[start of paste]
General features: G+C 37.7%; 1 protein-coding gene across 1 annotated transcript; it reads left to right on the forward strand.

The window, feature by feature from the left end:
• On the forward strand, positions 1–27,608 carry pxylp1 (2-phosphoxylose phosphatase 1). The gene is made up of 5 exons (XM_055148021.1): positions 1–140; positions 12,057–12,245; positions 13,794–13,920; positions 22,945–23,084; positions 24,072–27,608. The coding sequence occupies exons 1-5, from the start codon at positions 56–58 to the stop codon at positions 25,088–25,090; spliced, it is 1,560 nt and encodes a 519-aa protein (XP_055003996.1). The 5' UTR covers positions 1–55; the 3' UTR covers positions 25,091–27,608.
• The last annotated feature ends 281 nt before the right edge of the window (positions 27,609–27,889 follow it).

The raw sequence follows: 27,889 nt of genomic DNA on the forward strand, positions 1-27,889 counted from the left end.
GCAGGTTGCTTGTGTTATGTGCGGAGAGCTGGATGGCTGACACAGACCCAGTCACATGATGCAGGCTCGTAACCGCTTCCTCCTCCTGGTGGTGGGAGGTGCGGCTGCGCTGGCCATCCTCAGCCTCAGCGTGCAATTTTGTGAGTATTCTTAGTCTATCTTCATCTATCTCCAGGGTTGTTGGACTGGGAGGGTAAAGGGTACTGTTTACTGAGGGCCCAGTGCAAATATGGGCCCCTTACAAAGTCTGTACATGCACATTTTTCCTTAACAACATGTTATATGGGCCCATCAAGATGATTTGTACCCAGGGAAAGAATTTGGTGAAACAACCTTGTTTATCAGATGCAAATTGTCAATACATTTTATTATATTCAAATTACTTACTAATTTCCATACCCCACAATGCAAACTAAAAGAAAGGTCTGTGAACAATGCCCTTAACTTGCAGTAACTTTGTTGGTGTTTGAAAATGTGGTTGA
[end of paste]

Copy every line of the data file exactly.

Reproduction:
General features: G+C 37.7%; 1 protein-coding gene across 1 annotated transcript; it reads left to right on the forward strand.

The window, feature by feature from the left end:
• On the forward strand, positions 1–27,608 carry pxylp1 (2-phosphoxylose phosphatase 1). The gene is made up of 5 exons (XM_055148021.1): positions 1–140; positions 12,057–12,245; positions 13,794–13,920; positions 22,945–23,084; positions 24,072–27,608. The coding sequence occupies exons 1-5, from the start codon at positions 56–58 to the stop codon at positions 25,088–25,090; spliced, it is 1,560 nt and encodes a 519-aa protein (XP_055003996.1). The 5' UTR covers positions 1–55; the 3' UTR covers positions 25,091–27,608.
• The last annotated feature ends 281 nt before the right edge of the window (positions 27,609–27,889 follow it).

The raw sequence follows: 27,889 nt of genomic DNA on the forward strand, positions 1-27,889 counted from the left end.
GCAGGTTGCTTGTGTTATGTGCGGAGAGCTGGATGGCTGACACAGACCCAGTCACATGATGCAGGCTCGTAACCGCTTCCTCCTCCTGGTGGTGGGAGGTGCGGCTGCGCTGGCCATCCTCAGCCTCAGCGTGCAATTTTGTGAGTATTCTTAGTCTATCTTCATCTATCTCCAGGGTTGTTGGACTGGGAGGGTAAAGGGTACTGTTTACTGAGGGCCCAGTGCAAATATGGGCCCCTTACAAAGTCTGTACATGCACATTTTTCCTTAACAACATGTTATATGGGCCCATCAAGATGATTTGTACCCAGGGAAAGAATTTGGTGAAACAACCTTGTTTATCAGATGCAAATTGTCAATACATTTTATTATATTCAAATTACTTACTAATTTCCATACCCCACAATGCAAACTAAAAGAAAGGTCTGTGAACAATGCCCTTAACTTGCAGTAACTTTGTTGGTGTTTGAAAATGTGGTTGA